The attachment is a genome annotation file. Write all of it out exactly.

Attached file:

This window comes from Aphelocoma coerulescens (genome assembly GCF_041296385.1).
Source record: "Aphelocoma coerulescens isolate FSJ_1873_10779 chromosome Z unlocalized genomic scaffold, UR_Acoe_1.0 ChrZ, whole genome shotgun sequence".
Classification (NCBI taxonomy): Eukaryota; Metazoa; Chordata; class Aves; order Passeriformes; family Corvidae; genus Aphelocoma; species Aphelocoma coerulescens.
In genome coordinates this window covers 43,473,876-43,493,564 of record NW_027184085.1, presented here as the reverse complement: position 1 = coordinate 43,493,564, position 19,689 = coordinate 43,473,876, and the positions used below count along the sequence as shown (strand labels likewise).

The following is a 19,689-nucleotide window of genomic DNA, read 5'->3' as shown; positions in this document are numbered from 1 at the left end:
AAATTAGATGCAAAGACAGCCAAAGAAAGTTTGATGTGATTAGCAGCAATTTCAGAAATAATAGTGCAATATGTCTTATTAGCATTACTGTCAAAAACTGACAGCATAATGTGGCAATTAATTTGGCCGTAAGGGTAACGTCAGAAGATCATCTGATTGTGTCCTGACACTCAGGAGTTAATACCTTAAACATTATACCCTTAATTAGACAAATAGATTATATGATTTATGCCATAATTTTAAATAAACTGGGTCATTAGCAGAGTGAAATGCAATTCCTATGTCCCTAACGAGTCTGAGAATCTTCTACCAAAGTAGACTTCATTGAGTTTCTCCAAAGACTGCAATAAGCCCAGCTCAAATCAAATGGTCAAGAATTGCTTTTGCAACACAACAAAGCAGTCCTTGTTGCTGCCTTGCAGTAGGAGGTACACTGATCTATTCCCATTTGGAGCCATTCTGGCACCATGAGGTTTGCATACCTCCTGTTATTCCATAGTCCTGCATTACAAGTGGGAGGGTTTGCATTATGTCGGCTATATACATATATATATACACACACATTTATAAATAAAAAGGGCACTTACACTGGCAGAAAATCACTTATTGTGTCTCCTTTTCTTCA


This window comes from Aphelocoma coerulescens (genome assembly GCF_041296385.1).
Source record: "Aphelocoma coerulescens isolate FSJ_1873_10779 chromosome Z unlocalized genomic scaffold, UR_Acoe_1.0 ChrZ, whole genome shotgun sequence".
Classification (NCBI taxonomy): Eukaryota; Metazoa; Chordata; class Aves; order Passeriformes; family Corvidae; genus Aphelocoma; species Aphelocoma coerulescens.
In genome coordinates this window covers 43,473,876-43,493,564 of record NW_027184085.1, presented here as the reverse complement: position 1 = coordinate 43,493,564, position 19,689 = coordinate 43,473,876, and the positions used below count along the sequence as shown (strand labels likewise).

The following is a 19,689-nucleotide window of genomic DNA, read 5'->3' as shown; positions in this document are numbered from 1 at the left end:
AAATTAGATGCAAAGACAGCCAAAGAAAGTTTGATGTGATTAGCAGCAATTTCAGAAATAATAGTGCAATATGTCTTATTAGCATTACTGTCAAAAACTGACAGCATAATGTGGCAATTAATTTGGCCGTAAGGGTAACGTCAGAAGATCATCTGATTGTGTCCTGACACTCAGGAGTTAATACCTTAAACATTATACCCTTAATTAGACAAATAGATTATATGATTTATGCCATAATTTTAAATAAACTGGGTCATTAGCAGAGTGAAATGCAATTCCTATGTCCCTAACGAGTCTGAGAATCTTCTACCAAAGTAGACTTCATTGAGTTTCTCCAAAGACTGCAATAAGCCCAGCTCAAATCAAATGGTCAAGAATTGCTTTTGCAACACAACAAAGCAGTCCTTGTTGCTGCCTTGCAGTAGGAGGTACACTGATCTATTCCCATTTGGAGCCATTCTGGCACCATGAGGTTTGCATACCTCCTGTTATTCCATAGTCCTGCATTACAAGTGGGAGGGTTTGCATTATGTCGGCTATATACATATATATATACACACACATTTATAAATAAAAAGGGCACTTACACTGGCAGAAAATCACTTATTGTGTCTCCTTTTCTTCA